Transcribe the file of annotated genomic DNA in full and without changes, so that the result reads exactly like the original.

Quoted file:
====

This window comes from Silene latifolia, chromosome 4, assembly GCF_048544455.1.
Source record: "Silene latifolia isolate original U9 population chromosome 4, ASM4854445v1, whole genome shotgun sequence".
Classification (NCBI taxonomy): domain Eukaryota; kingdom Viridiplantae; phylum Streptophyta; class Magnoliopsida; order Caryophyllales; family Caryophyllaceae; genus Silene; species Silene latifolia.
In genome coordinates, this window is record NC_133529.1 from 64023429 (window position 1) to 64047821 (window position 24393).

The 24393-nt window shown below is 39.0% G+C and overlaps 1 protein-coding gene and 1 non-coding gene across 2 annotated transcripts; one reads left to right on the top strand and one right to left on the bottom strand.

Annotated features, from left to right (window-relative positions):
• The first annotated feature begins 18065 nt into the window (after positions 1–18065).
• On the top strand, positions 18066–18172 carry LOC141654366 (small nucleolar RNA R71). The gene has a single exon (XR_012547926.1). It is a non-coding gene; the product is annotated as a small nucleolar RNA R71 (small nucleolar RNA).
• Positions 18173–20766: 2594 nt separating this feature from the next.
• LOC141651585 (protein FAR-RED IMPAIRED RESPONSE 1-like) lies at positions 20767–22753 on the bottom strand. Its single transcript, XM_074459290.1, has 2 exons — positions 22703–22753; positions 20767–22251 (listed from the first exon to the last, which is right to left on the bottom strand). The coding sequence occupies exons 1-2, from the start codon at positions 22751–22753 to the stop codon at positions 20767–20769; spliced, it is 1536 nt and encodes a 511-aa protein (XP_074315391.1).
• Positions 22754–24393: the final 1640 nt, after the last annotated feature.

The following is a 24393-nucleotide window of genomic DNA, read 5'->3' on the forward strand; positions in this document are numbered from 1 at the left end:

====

This window comes from Silene latifolia, chromosome 4, assembly GCF_048544455.1.
Source record: "Silene latifolia isolate original U9 population chromosome 4, ASM4854445v1, whole genome shotgun sequence".
Classification (NCBI taxonomy): domain Eukaryota; kingdom Viridiplantae; phylum Streptophyta; class Magnoliopsida; order Caryophyllales; family Caryophyllaceae; genus Silene; species Silene latifolia.
In genome coordinates, this window is record NC_133529.1 from 64023429 (window position 1) to 64047821 (window position 24393).

The 24393-nt window shown below is 39.0% G+C and overlaps 1 protein-coding gene and 1 non-coding gene across 2 annotated transcripts; one reads left to right on the top strand and one right to left on the bottom strand.

Annotated features, from left to right (window-relative positions):
• The first annotated feature begins 18065 nt into the window (after positions 1–18065).
• On the top strand, positions 18066–18172 carry LOC141654366 (small nucleolar RNA R71). The gene has a single exon (XR_012547926.1). It is a non-coding gene; the product is annotated as a small nucleolar RNA R71 (small nucleolar RNA).
• Positions 18173–20766: 2594 nt separating this feature from the next.
• LOC141651585 (protein FAR-RED IMPAIRED RESPONSE 1-like) lies at positions 20767–22753 on the bottom strand. Its single transcript, XM_074459290.1, has 2 exons — positions 22703–22753; positions 20767–22251 (listed from the first exon to the last, which is right to left on the bottom strand). The coding sequence occupies exons 1-2, from the start codon at positions 22751–22753 to the stop codon at positions 20767–20769; spliced, it is 1536 nt and encodes a 511-aa protein (XP_074315391.1).
• Positions 22754–24393: the final 1640 nt, after the last annotated feature.

The following is a 24393-nucleotide window of genomic DNA, read 5'->3' on the forward strand; positions in this document are numbered from 1 at the left end: